THE SKILL SET
The jobs market for school and college leavers is increasingly competitive, but Harrow College ensures that its students and adult learners are ahead of the curve. A general further education college, Harrow has radically changed its ethos and strategy over the last few years from simply offering education to helping its students improve their lives. The college, based in the north-west London borough, caters for around 2,000 students aged 16-to-18 and 5,000 adult learners. And, while some of its students are taking A levels, 95 per cent are on vocational courses.
But whatever qualification a student is working towards, he or she also benefits from what college Principal Pat Carvalho calls “an employability, enterprise and entrepreneurship strategy”. “At the heart of this,” she says, “is how we develop the mindset of our students to be thinking about those softer skills that employers and universities tell us they want in addition to qualifications, such as resilience, creativity, curiosity, communication and collaboration. We recognise that when you go into work it is not necessarily going to be a job for life but rather a series of careers over your lifetime, and possibly careers that haven’t been created yet.”
PREPARING FOR THE FUTURE
The college has invested heavily in digital and creative skills, and professional and business services courses in partnership with the Careers College Trust. It recently opened an Enterprise Centre, which plays a key role in equipping all students with the necessary digital skills. A digital and creative unit is a direct response to the revolution that has taken place across all business sectors, and to the emergence of fresh career challenges, such as website verification and cybersecurity.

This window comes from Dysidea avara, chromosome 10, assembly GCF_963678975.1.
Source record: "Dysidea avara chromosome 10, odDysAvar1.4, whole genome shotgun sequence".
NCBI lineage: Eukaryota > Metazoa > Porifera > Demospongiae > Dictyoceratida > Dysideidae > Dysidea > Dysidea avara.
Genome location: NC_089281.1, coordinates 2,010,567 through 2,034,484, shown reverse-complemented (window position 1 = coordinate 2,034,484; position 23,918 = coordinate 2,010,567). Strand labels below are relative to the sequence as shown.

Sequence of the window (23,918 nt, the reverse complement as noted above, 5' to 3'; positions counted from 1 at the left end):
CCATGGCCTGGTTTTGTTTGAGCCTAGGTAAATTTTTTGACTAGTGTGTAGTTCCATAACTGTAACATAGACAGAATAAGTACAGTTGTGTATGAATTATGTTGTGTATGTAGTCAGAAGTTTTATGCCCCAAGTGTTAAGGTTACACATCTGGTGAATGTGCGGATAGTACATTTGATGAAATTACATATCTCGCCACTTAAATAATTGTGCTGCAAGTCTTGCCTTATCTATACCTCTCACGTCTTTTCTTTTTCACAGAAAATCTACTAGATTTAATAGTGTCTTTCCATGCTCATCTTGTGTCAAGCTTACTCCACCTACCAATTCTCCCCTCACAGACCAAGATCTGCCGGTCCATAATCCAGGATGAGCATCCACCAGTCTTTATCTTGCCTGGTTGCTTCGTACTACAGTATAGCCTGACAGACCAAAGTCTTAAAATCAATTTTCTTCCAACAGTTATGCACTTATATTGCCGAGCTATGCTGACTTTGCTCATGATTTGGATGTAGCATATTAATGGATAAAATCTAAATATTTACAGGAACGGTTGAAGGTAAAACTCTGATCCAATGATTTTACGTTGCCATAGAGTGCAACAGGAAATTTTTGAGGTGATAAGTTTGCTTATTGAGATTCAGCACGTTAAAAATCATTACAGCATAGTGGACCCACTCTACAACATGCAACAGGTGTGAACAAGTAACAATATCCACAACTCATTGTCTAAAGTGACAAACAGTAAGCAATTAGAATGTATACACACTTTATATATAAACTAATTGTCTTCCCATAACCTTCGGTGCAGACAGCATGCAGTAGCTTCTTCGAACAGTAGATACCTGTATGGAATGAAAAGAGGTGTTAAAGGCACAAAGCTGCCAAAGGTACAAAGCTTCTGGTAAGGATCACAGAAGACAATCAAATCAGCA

“We are at an exciting point at Harrow College – moving away from the traditional delivery of vocational programmes,” says Carvalho. “We work closely with employers to make sure students have a good baseline of IT skills to join existing and emerging employers. Employer engagement is vital to understanding the careers of the future.” While the college has long provided finance courses, it is remodelling the curriculum to include more real-life experiences and give students time to develop their own business ideas. To this end, half of the spaces in the incubation area of the Enterprise Centre will be devoted to supporting students’ business ventures.
Carvalho explains that the college is not trying to second guess which careers will be important in the future, but to ensure students have relevant digital and entrepreneurial skills for the workplaces of tomorrow. “For us, it is the skills, such as flexibility and resilience, that are key and will serve students best,” she says. “It is about having the confidence to make use of those attributes that will provide the right foundation to take up career opportunities in the UK or abroad.”